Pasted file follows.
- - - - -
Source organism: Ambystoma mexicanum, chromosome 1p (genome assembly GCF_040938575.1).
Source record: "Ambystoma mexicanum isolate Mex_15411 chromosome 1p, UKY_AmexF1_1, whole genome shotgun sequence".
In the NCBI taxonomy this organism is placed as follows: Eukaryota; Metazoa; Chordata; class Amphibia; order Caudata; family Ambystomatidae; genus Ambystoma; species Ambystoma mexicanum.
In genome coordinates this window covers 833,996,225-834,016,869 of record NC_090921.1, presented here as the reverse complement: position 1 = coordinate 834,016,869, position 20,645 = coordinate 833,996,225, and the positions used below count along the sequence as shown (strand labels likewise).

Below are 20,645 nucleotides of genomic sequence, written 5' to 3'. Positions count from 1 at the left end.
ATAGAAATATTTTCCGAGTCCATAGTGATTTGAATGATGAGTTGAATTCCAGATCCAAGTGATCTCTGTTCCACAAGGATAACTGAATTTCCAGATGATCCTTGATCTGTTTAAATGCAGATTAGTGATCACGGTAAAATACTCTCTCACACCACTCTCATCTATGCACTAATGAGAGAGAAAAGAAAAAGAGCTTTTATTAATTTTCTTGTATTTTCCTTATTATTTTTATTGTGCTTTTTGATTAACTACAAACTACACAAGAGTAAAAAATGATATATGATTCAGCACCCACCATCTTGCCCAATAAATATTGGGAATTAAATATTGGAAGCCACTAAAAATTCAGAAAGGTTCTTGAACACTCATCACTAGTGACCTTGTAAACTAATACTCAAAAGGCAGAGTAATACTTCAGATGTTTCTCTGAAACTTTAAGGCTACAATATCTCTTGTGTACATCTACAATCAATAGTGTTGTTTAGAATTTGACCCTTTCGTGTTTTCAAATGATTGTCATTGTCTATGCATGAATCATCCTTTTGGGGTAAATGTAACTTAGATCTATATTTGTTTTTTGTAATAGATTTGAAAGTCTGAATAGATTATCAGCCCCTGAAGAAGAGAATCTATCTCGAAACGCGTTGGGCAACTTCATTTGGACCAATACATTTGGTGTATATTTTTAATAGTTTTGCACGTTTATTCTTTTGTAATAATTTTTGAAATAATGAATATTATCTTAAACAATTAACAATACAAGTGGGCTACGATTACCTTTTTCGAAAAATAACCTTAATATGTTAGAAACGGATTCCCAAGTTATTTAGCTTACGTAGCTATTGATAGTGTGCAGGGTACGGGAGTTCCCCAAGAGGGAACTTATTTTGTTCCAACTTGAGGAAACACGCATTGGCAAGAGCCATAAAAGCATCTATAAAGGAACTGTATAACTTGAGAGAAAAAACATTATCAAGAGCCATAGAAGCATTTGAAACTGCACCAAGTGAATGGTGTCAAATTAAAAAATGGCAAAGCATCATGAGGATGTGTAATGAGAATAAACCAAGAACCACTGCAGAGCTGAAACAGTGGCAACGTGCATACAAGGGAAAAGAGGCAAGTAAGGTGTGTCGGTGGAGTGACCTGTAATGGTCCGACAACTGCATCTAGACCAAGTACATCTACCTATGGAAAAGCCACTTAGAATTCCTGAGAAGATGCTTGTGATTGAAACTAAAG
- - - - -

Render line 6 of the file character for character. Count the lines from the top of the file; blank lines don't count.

ATAGAAATATTTTCCGAGTCCATAGTGATTTGAATGATGAGTTGAATTCCAGATCCAAGTGATCTCTGTTCCACAAGGATAACTGAATTTCCAGATGATCCTTGATCTGTTTAAATGCAGATTAGTGATCACGGTAAAATACTCTCTCACACCACTCTCATCTATGCACTAATGAGAGAGAAAAGAAAAAGAGCTTTTATTAATTTTCTTGTATTTTCCTTATTATTTTTATTGTGCTTTTTGATTAACTACAAACTACACAAGAGTAAAAAATGATATATGATTCAGCACCCACCATCTTGCCCAATAAATATTGGGAATTAAATATTGGAAGCCACTAAAAATTCAGAAAGGTTCTTGAACACTCATCACTAGTGACCTTGTAAACTAATACTCAAAAGGCAGAGTAATACTTCAGATGTTTCTCTGAAACTTTAAGGCTACAATATCTCTTGTGTACATCTACAATCAATAGTGTTGTTTAGAATTTGACCCTTTCGTGTTTTCAAATGATTGTCATTGTCTATGCATGAATCATCCTTTTGGGGTAAATGTAACTTAGATCTATATTTGTTTTTTGTAATAGATTTGAAAGTCTGAATAGATTATCAGCCCCTGAAGAAGAGAATCTATCTCGAAACGCGTTGGGCAACTTCATTTGGACCAATACATTTGGTGTATATTTTTAATAGTTTTGCACGTTTATTCTTTTGTAATAATTTTTGAAATAATGAATATTATCTTAAACAATTAACAATACAAGTGGGCTACGATTACCTTTTTCGAAAAATAACCTTAATATGTTAGAAACGGATTCCCAAGTTATTTAGCTTACGTAGCTATTGATAGTGTGCAGGGTACGGGAGTTCCCCAAGAGGGAACTTATTTTGTTCCAACTTGAGGAAACACGCATTGGCAAGAGCCATAAAAGCATCTATAAAGGAACTGTATAACTTGAGAGAAAAAACATTATCAAGAGCCATAGAAGCATTTGAAACTGCACCAAGTGAATGGTGTCAAATTAAAAAATGGCAAAGCATCATGAGGATGTGTAATGAGAATAAACCAAGAACCACTGCAGAGCTGAAACAGTGGCAACGTGCATACAAGGGAAAAGAGGCAAGTAAGGTGTGTCGGTGGAGTGACCTGTAATGGTCCGACAACTGCATCTAGACCAAGTACATCTACCTATGGAAAAGCCACTTAGAATTCCTGAGAAGATGCTTGTGATTGAAACTAAAG